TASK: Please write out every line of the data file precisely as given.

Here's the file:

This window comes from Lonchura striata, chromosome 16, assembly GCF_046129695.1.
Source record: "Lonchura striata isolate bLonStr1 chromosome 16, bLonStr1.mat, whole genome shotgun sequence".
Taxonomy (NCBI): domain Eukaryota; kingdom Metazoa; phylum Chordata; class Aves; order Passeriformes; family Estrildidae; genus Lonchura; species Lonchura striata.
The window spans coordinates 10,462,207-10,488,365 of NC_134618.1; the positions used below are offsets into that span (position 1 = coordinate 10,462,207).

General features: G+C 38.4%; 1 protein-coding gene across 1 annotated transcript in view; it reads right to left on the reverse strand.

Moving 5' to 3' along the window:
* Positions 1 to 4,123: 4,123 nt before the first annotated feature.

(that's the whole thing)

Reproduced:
This window comes from Lonchura striata, chromosome 16, assembly GCF_046129695.1.
Source record: "Lonchura striata isolate bLonStr1 chromosome 16, bLonStr1.mat, whole genome shotgun sequence".
Taxonomy (NCBI): domain Eukaryota; kingdom Metazoa; phylum Chordata; class Aves; order Passeriformes; family Estrildidae; genus Lonchura; species Lonchura striata.
The window spans coordinates 10,462,207-10,488,365 of NC_134618.1; the positions used below are offsets into that span (position 1 = coordinate 10,462,207).

General features: G+C 38.4%; 1 protein-coding gene across 1 annotated transcript in view; it reads right to left on the reverse strand.

Moving 5' to 3' along the window:
* Positions 1 to 4,123: 4,123 nt before the first annotated feature.